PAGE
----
Winter is my favorite season. There's a festive feeling in the air, the sports almost all revolve around snow, and there's hardly a moment where it's not socially acceptable to drop everything to cozy up with a cup of tea and a book. However, winter with kids can complicate things — especially if they're little. Kids' and babies' mouths and hands touch everything, and that can be risky. It turns out there are a lot of winter things that can be dangerous for kids if you're not careful.
It starts even with something as simple as how you dress your child. Hoodies with drawstrings pose not only a choking hazard to the youngest children, but also a strangulation hazard. The same goes for zippers and buttons they can get into their mouths to chew, according to the New York State Department of Health. The pull mechanism or the buttons can detach, posing a choking hazard for young ones. Hand-me-down or over-worn footie pajamas are also an unlikely risk. When the plastic grips on the bottoms rub down, those footie pajamas become like ice skates on slicker surfaces, even more so than socks. Yes, they're warm and cozy, but need to be checked occasionally for grip.
Although, if your kids are anything like mine, they'll rip the pajamas at the seams long before the grip fails. Kids are so hard on footie jammies. But here are 10 other winter items to look out for.
While the poinsettia is actually risk-free, causing only gastric upset if your child decides to chow down while you're not looking, other plants like the Christmas rose and the amaryllis are much more dangerous, according to HUS Hospital Systems. You'll want to avoid having them in your home or keep them out of your child's reach.
While using a humidifier is a great way to make the dry air of winter more comfortable, they do come with risks. There is a real danger of inhaled particulates, like bacteria and mold, and burns from the steam and water inside the basin can happen.
This one is especially timely given that it's Hanukkah as I write this. Candles need to be well-attended. According to Smart Kids 101, they are a huge fire and burn risk, and it's not just from the kids — cats are also particularly dangerous around open flames.
4Decorative Oil Lamps
Apart from the obvious fire and burn risk that these harbor, the oil in the lamp is pretty, and often colored, making kids want to try it. It's highly poisonous, according to Poison Control.
5Artificial Christmas Tree Fragrance Sticks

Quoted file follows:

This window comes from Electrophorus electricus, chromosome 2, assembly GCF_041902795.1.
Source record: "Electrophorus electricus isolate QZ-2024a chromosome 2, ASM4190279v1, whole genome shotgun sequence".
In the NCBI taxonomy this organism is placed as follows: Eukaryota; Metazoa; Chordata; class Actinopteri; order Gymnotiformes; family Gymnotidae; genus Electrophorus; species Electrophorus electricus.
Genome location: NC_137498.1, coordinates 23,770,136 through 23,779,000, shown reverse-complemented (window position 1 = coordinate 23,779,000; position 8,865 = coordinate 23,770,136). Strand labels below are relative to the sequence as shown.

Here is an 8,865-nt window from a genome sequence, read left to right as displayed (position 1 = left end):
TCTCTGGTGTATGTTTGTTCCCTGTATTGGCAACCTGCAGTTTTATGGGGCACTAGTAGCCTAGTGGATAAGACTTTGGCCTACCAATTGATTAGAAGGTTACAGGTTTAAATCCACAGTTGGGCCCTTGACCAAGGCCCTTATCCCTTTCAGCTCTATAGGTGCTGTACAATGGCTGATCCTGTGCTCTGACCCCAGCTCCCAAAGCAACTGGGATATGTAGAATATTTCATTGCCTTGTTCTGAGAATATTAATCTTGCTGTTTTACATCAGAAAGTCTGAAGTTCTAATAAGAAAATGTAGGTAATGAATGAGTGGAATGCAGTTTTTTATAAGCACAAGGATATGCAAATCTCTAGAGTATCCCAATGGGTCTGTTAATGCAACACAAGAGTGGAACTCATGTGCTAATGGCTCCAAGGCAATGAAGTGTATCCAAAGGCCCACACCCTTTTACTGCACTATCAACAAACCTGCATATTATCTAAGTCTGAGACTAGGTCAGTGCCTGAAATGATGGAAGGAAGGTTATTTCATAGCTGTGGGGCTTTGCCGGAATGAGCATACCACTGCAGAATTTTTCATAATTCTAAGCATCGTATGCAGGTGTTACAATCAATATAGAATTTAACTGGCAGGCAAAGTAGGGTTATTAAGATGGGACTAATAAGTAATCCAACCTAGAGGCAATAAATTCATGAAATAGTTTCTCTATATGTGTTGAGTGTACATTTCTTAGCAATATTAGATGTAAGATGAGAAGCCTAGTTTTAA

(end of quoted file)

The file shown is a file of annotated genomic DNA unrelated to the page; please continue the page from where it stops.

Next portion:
I love fresh Christmas trees, but I am highly allergic to pine sap and resin, therefore, I have a fake tree. Many people with fake trees use scented ornament sticks to provide that "this is possibly a real tree" fragrance. However, these are toxic if your baby gets a hold of one, so keep them towards the top with the rest of the ornaments. Only the parents of toddlers understand what it means to see only the top two-thirds of a tree decorated, am I right?
While hand and foot warmers are convenient, these little vermiculite and air-powered packs can pack a punch when it comes to getting hot quickly. It's one of those situations where a little convenience means a lot of danger. It's best to keep these away from kids.
While babies and kids need warmth — even more so than we do — it is possible to over-bundle your baby, putting them at risk for SIDS or run-of-the-mill dehydration. Also, you can't put them in their car seat while they're in their heavy winter coat. If there was to be an accident, that coat nullifies the protective capabilities of the harness of the car seat.
While sledding and tubing is quite possibly the most fun one can have in the winter, it's not without risk. If you take your child sledding, they must wear a helmet rated for skiing. It must be properly fitted and not a hand-me-down or secondhand. The impact from a sled collision can be deadly, according to Kids Health, so it's best to strap in.
Ice melt is tough on skin, and can irritate a child's mouth and esophagus, as well as their gastrointestinal tract if swallowed. The combination used to make the melting salts aren't the harshest on the planet, but it's enough that it warrants a call to poison control. According to the website for poison control, if you see your child swallow any, wash their mouth out with milk and call the hotline immediately.
I know, I'm just your average skeptic feminist killjoy come to steal the fun of eating snow. But hear me out. While freshly fallen snow is mostly safe to eat, noted University of California Santa Barbara, the stuff that's been around a bit — or basically all of the snow in urban areas — is probably filled with all kinds of nasty bacteria just waiting to give your kids a few days off school and a few days on the potty, or worse. No one wants that.
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